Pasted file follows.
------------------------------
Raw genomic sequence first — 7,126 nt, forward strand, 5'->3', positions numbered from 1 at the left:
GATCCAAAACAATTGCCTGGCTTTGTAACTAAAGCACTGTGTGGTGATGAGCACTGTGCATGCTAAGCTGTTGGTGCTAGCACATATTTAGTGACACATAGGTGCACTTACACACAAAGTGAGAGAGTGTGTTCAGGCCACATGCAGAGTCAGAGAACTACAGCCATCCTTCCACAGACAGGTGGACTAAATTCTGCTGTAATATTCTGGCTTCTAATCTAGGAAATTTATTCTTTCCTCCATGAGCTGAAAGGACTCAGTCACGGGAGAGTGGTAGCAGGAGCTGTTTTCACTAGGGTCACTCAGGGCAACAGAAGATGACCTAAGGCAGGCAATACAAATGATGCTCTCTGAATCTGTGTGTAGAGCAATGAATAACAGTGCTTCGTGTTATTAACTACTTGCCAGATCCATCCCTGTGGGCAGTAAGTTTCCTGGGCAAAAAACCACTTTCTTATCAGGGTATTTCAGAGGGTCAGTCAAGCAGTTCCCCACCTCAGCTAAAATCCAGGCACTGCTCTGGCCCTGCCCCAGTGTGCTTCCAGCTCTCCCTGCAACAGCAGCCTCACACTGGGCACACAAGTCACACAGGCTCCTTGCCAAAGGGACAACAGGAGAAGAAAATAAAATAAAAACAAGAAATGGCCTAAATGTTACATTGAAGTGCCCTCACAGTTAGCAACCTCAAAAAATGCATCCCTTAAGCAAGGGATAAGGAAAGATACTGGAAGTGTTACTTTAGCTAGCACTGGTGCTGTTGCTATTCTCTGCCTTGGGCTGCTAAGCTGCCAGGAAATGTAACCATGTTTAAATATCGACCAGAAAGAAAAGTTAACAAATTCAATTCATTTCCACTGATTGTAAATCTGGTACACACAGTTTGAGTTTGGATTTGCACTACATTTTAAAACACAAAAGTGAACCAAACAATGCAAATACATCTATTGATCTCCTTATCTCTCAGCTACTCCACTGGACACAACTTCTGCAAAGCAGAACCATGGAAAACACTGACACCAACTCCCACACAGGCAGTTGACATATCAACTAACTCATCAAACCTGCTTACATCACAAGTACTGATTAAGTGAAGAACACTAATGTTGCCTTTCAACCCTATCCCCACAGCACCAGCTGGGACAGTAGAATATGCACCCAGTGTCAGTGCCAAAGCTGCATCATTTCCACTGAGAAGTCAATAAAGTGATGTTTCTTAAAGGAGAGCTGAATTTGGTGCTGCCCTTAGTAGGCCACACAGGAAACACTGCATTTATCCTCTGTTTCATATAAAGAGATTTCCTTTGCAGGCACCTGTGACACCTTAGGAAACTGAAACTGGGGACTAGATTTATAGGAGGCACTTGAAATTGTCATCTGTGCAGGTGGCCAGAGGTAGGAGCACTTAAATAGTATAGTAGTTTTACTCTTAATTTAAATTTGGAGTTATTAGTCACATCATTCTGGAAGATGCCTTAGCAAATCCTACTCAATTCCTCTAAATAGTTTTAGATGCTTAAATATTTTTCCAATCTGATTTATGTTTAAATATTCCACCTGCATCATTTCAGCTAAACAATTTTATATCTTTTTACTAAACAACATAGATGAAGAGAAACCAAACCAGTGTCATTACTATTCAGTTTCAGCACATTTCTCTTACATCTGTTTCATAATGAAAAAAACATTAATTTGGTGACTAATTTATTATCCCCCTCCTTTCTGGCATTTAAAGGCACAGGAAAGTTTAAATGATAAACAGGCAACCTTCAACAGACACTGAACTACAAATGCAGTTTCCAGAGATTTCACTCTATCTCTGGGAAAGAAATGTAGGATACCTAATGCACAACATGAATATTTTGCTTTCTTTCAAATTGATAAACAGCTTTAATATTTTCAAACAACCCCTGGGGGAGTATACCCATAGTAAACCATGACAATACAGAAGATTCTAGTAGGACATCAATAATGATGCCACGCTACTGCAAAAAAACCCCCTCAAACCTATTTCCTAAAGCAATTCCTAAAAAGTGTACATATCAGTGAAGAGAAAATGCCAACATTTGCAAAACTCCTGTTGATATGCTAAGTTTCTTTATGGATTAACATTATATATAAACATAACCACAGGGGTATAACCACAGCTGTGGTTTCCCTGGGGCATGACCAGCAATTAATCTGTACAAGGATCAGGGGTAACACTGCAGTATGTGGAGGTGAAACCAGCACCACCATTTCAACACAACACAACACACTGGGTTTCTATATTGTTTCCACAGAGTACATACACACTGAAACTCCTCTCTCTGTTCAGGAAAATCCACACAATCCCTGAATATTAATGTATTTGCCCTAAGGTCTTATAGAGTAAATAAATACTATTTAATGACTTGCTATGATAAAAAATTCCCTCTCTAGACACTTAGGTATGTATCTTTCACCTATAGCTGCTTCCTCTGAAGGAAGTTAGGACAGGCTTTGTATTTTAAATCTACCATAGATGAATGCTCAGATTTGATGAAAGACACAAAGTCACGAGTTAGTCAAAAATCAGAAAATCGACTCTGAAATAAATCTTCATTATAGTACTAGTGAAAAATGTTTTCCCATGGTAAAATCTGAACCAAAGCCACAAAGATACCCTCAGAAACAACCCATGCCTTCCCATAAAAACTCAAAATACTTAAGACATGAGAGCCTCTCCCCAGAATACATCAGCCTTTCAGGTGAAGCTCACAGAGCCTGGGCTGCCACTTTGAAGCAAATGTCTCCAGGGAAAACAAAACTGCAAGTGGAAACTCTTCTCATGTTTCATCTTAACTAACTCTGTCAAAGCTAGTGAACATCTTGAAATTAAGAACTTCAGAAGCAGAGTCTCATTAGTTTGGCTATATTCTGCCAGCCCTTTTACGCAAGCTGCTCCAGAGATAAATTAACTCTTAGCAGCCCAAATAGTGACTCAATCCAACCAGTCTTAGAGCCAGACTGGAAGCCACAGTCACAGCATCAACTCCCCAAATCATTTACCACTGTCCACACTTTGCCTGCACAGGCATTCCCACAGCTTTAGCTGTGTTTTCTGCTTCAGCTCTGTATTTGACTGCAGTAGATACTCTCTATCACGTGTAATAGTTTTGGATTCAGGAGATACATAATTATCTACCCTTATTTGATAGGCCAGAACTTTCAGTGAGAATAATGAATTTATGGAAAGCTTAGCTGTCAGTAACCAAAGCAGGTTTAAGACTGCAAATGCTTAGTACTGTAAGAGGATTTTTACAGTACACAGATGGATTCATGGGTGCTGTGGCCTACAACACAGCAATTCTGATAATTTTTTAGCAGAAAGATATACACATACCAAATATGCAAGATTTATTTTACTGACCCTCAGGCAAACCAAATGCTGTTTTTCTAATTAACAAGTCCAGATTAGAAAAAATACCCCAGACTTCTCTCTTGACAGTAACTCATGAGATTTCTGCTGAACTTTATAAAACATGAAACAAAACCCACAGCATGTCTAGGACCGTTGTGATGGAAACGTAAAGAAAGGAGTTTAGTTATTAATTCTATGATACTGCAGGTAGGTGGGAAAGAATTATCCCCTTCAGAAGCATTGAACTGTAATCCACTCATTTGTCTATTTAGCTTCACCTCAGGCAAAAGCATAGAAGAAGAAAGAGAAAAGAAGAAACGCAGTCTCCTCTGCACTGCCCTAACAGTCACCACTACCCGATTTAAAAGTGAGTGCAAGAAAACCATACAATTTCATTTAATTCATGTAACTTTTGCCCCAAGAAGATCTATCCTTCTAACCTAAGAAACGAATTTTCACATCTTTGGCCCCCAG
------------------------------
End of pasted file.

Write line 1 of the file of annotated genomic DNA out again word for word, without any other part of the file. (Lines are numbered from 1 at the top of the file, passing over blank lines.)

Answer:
Raw genomic sequence first — 7,126 nt, forward strand, 5'->3', positions numbered from 1 at the left: